Sunday, October 22, 2006

Lectio Divina

In the on-going exploration of non-literal ways of reading/experiencing the Bible--Lectio Divina,
Lectio Divina lit. translates as "Divine Reading." Maybe better as Sacred Reading or Sacred Meditation (on the Text).

Lectio was practiced by the Western Christian monasticism from the time of St. Benedict (400s) up through the Middle Ages, to its renaissance of sorts today. The practice was lost, among both Catholic laity and Protestants who (because of its clericalization/monasticization) says it as a cursed Catholic popery. Although I found out this week that early Reformed Calvinists practiced Lectio.

It is way to enter the Biblical text as a mean of union with God. It can be prayed either individually or communally. The texts most often used is the Psalms.

Lectio consists of four moments: lectio, meditatio, oratio, contemplatio (reading, meditation, prayer, and contemplation).

Lectio--the reading of the text. Read the text adn follow along until one is moved--until a word or phrase strikes one. "I look to the hills, from whence shall come my help--In the Lord who made heaven and earth." (Ps 121) A wonderful way to do this is to chant the text or read it aloud as was the practice for the ancients, who never read silently to themselves.

Meditation--also called Rumination (ruminatio). Rumination comes from the word for a cow chewing cud. The pray-er should chew on this text, until meditation begins. What does making heaven and earth mean? What it is to look to the Hills? The hills around one's house--if one lives with such geography.

Oratio. Out of the meditation, one's heart is moved. The words touch us at the emotional level at our core. These prayers can be petitionary, even ejaculatory--Save us Lord. Christ hear our prayer.

Contemplatio. After being touched at our core, feeling the Love of God reach into our most wounded and fearful places, we seek only to express gratitude and to rest in this Lover. Here we reside no longer in the text but the empty space between the text. Contemplation, in a Christian context is a grace. That is only God can lead us to rest in God completely, beyond space-time, beyond language, beyond self-consciousness. Our actions can aid/hurt that movement, but can never gain it, earn it.

In the patristic era (400-800) lectio divina was seen as one time of prayer with four movements. Like a circle, passing fludily from one to the other. In the scholastic Medieval Era (1100-1500), the four movements were viewed more as four separate steps, each following from the other. One was to pray for a period--say years--on meditation, never then reacing oratio, contemplatio.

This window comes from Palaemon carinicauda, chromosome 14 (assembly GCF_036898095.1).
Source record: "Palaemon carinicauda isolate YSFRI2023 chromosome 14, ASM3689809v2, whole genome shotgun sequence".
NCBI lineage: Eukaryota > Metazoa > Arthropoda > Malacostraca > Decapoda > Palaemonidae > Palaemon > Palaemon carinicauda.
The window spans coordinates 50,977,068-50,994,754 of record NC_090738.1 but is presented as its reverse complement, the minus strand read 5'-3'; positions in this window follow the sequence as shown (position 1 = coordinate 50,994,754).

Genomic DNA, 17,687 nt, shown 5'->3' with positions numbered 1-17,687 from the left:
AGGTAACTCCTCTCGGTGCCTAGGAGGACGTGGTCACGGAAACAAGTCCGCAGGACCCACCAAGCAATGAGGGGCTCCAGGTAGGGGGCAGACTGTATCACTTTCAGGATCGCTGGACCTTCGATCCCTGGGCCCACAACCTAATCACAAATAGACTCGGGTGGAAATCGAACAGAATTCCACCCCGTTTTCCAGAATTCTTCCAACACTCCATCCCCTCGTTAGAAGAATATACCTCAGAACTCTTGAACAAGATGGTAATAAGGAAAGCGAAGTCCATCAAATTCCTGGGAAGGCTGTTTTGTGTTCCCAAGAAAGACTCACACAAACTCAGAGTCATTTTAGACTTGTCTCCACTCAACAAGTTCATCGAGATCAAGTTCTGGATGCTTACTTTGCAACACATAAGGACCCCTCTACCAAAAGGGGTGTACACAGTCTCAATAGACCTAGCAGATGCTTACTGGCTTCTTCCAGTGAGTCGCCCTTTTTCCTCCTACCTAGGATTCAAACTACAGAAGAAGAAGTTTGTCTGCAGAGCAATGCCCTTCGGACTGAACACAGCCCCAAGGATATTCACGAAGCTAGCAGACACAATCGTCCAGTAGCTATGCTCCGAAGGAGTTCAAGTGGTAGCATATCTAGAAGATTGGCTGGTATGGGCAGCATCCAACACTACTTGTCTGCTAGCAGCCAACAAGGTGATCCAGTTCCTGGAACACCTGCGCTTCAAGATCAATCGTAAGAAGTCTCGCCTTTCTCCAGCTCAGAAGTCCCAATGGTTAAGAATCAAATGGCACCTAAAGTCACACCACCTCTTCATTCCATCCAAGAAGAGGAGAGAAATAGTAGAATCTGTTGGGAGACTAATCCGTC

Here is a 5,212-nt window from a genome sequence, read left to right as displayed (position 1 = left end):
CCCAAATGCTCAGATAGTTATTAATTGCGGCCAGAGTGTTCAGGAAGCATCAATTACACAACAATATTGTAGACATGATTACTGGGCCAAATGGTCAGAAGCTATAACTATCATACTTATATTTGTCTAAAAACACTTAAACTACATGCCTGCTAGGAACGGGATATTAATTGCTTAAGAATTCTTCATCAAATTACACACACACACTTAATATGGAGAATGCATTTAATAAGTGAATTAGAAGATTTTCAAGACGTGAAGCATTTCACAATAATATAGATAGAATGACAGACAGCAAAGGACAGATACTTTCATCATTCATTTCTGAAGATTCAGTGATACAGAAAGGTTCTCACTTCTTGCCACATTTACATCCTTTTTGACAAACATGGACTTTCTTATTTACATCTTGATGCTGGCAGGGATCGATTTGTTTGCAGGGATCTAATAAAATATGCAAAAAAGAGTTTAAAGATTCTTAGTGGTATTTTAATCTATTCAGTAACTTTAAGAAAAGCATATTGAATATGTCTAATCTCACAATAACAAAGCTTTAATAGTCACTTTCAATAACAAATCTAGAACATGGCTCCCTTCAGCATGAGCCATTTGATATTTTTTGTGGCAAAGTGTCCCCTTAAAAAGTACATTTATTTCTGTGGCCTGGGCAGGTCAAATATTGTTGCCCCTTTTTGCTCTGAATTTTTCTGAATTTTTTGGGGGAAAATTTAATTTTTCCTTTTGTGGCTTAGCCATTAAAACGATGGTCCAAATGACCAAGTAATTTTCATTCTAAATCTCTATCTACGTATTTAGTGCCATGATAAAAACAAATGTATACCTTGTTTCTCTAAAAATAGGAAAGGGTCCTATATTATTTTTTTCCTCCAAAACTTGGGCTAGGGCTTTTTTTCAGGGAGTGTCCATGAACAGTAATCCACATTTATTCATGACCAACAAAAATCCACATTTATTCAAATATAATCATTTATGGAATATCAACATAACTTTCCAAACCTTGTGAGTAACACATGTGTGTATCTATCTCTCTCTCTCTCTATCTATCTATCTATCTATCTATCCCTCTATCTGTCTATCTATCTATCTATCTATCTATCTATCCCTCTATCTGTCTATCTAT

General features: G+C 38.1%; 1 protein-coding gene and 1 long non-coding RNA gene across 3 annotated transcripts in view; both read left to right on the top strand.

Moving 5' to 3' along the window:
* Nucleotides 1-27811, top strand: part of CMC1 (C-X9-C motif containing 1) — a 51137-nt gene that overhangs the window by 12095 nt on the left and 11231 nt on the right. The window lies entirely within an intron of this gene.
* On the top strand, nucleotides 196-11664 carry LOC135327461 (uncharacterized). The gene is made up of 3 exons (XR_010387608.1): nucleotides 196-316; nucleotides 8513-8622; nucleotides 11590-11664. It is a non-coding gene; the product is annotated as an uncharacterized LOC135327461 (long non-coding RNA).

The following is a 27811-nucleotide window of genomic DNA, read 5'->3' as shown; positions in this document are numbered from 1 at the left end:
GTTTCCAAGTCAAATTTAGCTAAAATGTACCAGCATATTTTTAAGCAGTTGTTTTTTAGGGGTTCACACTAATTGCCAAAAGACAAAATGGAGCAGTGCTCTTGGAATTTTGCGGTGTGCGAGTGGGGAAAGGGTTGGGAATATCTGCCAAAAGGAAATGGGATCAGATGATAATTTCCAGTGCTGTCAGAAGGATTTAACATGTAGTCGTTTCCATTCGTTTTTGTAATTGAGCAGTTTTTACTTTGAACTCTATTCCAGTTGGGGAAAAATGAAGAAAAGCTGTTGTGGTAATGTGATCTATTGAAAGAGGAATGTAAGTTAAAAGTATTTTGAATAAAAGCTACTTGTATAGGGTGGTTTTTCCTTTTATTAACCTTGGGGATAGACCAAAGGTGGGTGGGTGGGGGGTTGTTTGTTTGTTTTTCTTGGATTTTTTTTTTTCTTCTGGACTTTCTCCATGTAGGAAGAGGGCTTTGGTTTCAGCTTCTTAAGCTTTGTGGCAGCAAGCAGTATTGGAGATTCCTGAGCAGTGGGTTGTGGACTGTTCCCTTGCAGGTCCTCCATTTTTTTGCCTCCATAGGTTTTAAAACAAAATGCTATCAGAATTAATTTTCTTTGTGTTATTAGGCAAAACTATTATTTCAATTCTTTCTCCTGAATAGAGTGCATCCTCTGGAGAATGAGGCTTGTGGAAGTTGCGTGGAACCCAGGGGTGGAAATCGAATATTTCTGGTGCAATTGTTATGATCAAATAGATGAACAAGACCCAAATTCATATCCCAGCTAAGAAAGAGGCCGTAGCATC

In integral terminlogy this is the difference between states (patristic) and state-stages (scholastics). An integral spiritual Biblical meditation would encourage practice of the patristic pattern of four movements, seeing overall in the course of time periods of one's life a scholastic-like patterning typical of one or so of the categories. In general terms that would link up those state-stages with the traditional notions of purgation, illumination, and union (lectio/meditatio, oratio, and contemplatio respectively). Both states and state-stages influenced by the stage(s) of one's development--the stages providing most of the content of those states.

What is beautiful about this process is getting out of heady Biblical studies, morality arguments, and all the rest. It also can lead individuals beyond Bible thumping and trite-syrupy pietistic reflections. Anyone, whatever their confession, will be taken to depths by this practice. How they interpret/re-contact after the experience may or may not allow them greater openness, even (so-called horizontal) breadth and the rest. It may not, depending on how constrictive their church context, psychological reasons, and existence/non-existence of mentors and support system to grow.

2 Comments:

At 12:47 PM, Blogger michael norton said...

I have deeply enjoyed and benefitted from the discipline of Lectio Divina. I have been offering a shortened version at the opening of some Church meetings at a small gathering in San Diego. It has been well received and I thought to create a blog as a way to encourage people to practice this reading/meditation daily.

The purpose of the blog is really only to suggest passages daily and provide a place for sharing their experiences in a spirit of edification. You're all welcome to join us, and I would really appreciate any suggestions you might make about the functionality of the blog I've created. I want it to be as intuitive as possible.

check it out at lectiodivina.blogspot.com

-Michael

 
At 6:22 PM, Blogger timbomb said...

Chris, I determined to finally sit down and try some Lectio practice based on your instructions... but I discovered that over several house moves, I've wound up only owning a KJV - all my other better translations have slowly been lost.

Do you have a translation you can recommend? Some balance between poetry and accurate translation?

 

Post a Comment

<< Home